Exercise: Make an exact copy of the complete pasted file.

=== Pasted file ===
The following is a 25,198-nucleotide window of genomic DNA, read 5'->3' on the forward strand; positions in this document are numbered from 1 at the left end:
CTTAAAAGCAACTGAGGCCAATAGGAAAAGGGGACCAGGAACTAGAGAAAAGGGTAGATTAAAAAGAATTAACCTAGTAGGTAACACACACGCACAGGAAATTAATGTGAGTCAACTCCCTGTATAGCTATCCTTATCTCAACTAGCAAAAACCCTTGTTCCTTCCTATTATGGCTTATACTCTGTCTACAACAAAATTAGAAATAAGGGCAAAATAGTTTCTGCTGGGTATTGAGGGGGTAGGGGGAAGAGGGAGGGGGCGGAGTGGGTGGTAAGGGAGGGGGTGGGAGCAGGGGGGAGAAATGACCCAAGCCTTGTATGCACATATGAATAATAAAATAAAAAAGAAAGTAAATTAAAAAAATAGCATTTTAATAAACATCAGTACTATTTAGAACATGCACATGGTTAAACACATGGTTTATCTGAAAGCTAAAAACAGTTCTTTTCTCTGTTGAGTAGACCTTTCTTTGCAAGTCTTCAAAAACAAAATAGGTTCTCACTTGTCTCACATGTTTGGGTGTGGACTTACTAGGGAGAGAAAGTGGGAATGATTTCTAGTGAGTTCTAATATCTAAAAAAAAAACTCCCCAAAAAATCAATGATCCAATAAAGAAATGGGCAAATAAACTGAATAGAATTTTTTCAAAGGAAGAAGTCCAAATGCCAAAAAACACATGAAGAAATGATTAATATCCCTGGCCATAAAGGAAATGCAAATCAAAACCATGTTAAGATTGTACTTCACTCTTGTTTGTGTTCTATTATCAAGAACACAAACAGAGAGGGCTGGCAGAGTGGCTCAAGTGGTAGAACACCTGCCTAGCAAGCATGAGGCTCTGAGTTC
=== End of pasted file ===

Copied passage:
The following is a 25,198-nucleotide window of genomic DNA, read 5'->3' on the forward strand; positions in this document are numbered from 1 at the left end:
CTTAAAAGCAACTGAGGCCAATAGGAAAAGGGGACCAGGAACTAGAGAAAAGGGTAGATTAAAAAGAATTAACCTAGTAGGTAACACACACGCACAGGAAATTAATGTGAGTCAACTCCCTGTATAGCTATCCTTATCTCAACTAGCAAAAACCCTTGTTCCTTCCTATTATGGCTTATACTCTGTCTACAACAAAATTAGAAATAAGGGCAAAATAGTTTCTGCTGGGTATTGAGGGGGTAGGGGGAAGAGGGAGGGGGCGGAGTGGGTGGTAAGGGAGGGGGTGGGAGCAGGGGGGAGAAATGACCCAAGCCTTGTATGCACATATGAATAATAAAATAAAAAAGAAAGTAAATTAAAAAAATAGCATTTTAATAAACATCAGTACTATTTAGAACATGCACATGGTTAAACACATGGTTTATCTGAAAGCTAAAAACAGTTCTTTTCTCTGTTGAGTAGACCTTTCTTTGCAAGTCTTCAAAAACAAAATAGGTTCTCACTTGTCTCACATGTTTGGGTGTGGACTTACTAGGGAGAGAAAGTGGGAATGATTTCTAGTGAGTTCTAATATCTAAAAAAAAAACTCCCCAAAAAATCAATGATCCAATAAAGAAATGGGCAAATAAACTGAATAGAATTTTTTCAAAGGAAGAAGTCCAAATGCCAAAAAACACATGAAGAAATGATTAATATCCCTGGCCATAAAGGAAATGCAAATCAAAACCATGTTAAGATTGTACTTCACTCTTGTTTGTGTTCTATTATCAAGAACACAAACAGAGAGGGCTGGCAGAGTGGCTCAAGTGGTAGAACACCTGCCTAGCAAGCATGAGGCTCTGAGTTC